Sigur Ros makes Icelandic indie rock accessible

Sigur Ros is one of those bands that can be defined only as experimental. Their new album, “Takk,” is an interesting ride. The title, which means “thanks,” is the fourth LP from the eccentric Icelandic band. This marks the first album sung in their native tongue rather than “Hopelandic,” the made-up language all of their previous albums were sung in. It doesn’t matter though, because any listener not familiar with Icelandic won’t know what the hell lead singer Jonsi Birgisson is saying anyway. It doesn’t mean that the music is not accessible _” you don’t have to understand the words to understand the beauty.

Sigur Ros is increasingly popular in Europe. They have won many accolades, including an MTV music video award two years ago. It’s been harder for the rest of the world to catch up to their sound, though. There isn’t an experimental section at the local music store, but if there was, Sigur Ros albums would fill it up.

This album will most likely be a staple for coffee house anarchists, art college dropouts and the kids who pretend to be indie hipsters. The truth is that it should be a staple for everyone else as well. These are not songs you will hear on a Clear Channel radio station or even most college stations, but it’s music that could quite possibly be categorized as one of the best albums of the year thus far.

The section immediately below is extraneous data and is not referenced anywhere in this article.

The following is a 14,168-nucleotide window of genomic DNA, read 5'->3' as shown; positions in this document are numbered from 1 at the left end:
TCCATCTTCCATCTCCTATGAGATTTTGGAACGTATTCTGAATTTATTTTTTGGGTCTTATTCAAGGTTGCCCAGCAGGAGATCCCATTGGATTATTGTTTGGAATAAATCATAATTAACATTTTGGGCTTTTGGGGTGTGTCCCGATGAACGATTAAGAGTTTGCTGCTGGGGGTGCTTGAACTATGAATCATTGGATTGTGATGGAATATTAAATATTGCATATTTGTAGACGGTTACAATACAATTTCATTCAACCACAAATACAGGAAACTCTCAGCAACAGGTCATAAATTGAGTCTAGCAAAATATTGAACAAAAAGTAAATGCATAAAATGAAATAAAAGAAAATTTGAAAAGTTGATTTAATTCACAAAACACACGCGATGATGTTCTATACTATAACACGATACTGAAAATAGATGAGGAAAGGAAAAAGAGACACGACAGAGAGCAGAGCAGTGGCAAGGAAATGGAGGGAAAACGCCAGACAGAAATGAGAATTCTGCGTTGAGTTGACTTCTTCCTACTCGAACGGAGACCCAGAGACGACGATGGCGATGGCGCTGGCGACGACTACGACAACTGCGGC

This album is a departure from their 2002 release ,”( ),” in that it presents itself as more accessible. Their past albums in general were weird experimental ramblings destined for independent-film soundtracks. For the most part, this follows the same path, but some of the songs will provide shining lights that will appeal to a larger audience. Songs like “Glosoli” and “SA?glopur” provide beautiful, brooding guitars that start off slow but eventually turn into a wonderful arrangement of strings, horns and loud rock. This provides the few times on the album where you can justifiably dance and not just nod your head or stare into space with the odd, but happy, sound.

Tracks like “HoppA-polla” and “Se Lest” sound like a cross between a 19th century music box and the soundtrack to an Atari video game system. When you first hear Birgisson sing on these tracks, you may mistake it for a female voice. It’s very soft, high pitched and the sound envelopes you. You have to respect the vocal range that he has. Anyone who thinks a band like Evanescence has vocal range should listen to this and be ashamed of themselves.

The one major disappointment is the longest song on the album, “MA-lano”. It is 10 minutes of what sounds like an orchestra tuning up, mixed into standard 4/4 drum beats with haunting melodies. It’s not original and it just meanders into nothingness. A 10 minute song better be pretty entertaining to keep my attention and stop me from clicking to the next track.

It takes a certain listener to appreciate this album. Even then, you have to be in the right mood. Sigur Ros is not a band that will be accessible to the American mainstream, but that doesn’t mean those of us in the know can’t enjoy it.

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If you like Radiohead, but hate their pretentiousness; if you like classical music, but want some rock; or if you are looking for some good calming music that you can relax or fall asleep to, this is the album for you.